that time I have been about' s low as - any one could
be and still retain spark of vitality.. For a week
or more I was searcelY - , able to swallow anything,
and if I </idiom° a morsel down, it was immediate
ly thrown up again. • - . -
I could - not even keep a glass of water on my stco
mach. Life could notlast under thesn circus:listen
ces, and, accordingly, the physicians, who had been
working faithfully, thOugh unsuccessfully; to rescue
me from the grasp of the dread. Archer. frankly told
me they could do no snore for me, and advised me
to see a clergyman;and to make such disposition of
my limited funds.-tu3 best. suited me. , An•aequaint
once who *isited um at the hospital,' Mr. Frederielt -
Steinbron, of Sixth below Arch Street,Ovised me,
as a forlorn hope, - to try your Bitters, 'and kindly
procured sheltie. From the time I commenced ta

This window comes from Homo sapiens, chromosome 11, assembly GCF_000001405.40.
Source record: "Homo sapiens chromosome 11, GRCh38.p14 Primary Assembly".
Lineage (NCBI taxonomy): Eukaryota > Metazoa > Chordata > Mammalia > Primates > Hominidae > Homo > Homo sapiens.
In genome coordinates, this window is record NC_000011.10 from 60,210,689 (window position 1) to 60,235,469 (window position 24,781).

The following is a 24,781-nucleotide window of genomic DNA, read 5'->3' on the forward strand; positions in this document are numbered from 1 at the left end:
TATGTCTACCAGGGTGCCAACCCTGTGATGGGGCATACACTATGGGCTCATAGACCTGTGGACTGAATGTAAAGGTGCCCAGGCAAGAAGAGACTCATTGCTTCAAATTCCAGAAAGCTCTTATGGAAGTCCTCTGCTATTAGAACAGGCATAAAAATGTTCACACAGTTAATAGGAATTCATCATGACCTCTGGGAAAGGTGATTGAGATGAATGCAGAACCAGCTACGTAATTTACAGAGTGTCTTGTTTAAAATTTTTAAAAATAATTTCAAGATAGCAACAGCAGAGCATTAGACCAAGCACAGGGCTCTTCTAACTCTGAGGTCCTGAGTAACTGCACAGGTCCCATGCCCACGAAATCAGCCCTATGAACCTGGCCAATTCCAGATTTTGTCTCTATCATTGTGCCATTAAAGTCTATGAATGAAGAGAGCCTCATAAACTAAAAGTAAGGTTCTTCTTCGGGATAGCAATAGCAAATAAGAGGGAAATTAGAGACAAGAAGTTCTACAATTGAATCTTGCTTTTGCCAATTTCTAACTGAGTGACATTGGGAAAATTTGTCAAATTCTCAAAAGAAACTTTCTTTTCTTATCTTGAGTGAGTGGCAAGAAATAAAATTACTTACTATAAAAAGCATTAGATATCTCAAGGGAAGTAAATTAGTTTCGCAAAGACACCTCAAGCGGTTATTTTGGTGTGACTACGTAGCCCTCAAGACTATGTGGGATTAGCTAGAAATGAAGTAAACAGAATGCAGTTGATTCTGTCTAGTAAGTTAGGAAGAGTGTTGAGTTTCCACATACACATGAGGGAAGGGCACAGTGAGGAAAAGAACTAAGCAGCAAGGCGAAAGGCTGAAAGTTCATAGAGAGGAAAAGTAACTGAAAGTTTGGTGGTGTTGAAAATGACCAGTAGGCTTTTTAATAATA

kingthem the gloomyshatiotv'eldeath receded, and
_I am now, thank °ier it.getting bettor. Though
I. have taken but ' oil tWo bottles, have gained ten
pounds, and I feel sanguine of being permitted to
rejoin my wife and daughter, from:whole L have
.heard nothing_ for m
eighteen:onths! ! for, gen:n
lam loyal Virginian; from - the vicinity of Front
,your invaluable - Bitters I Ovvo the cer
tainty of life which has taken the plate of vague
fears-4O - spur Bitters owe theprivilege of
again clasping to my bosom those who. ore dearest
to mein life.. • • •• ••.k • ,
. Very truly Tenn, ISAAC MALONE.
fully concur in: the:truth of the above - state.;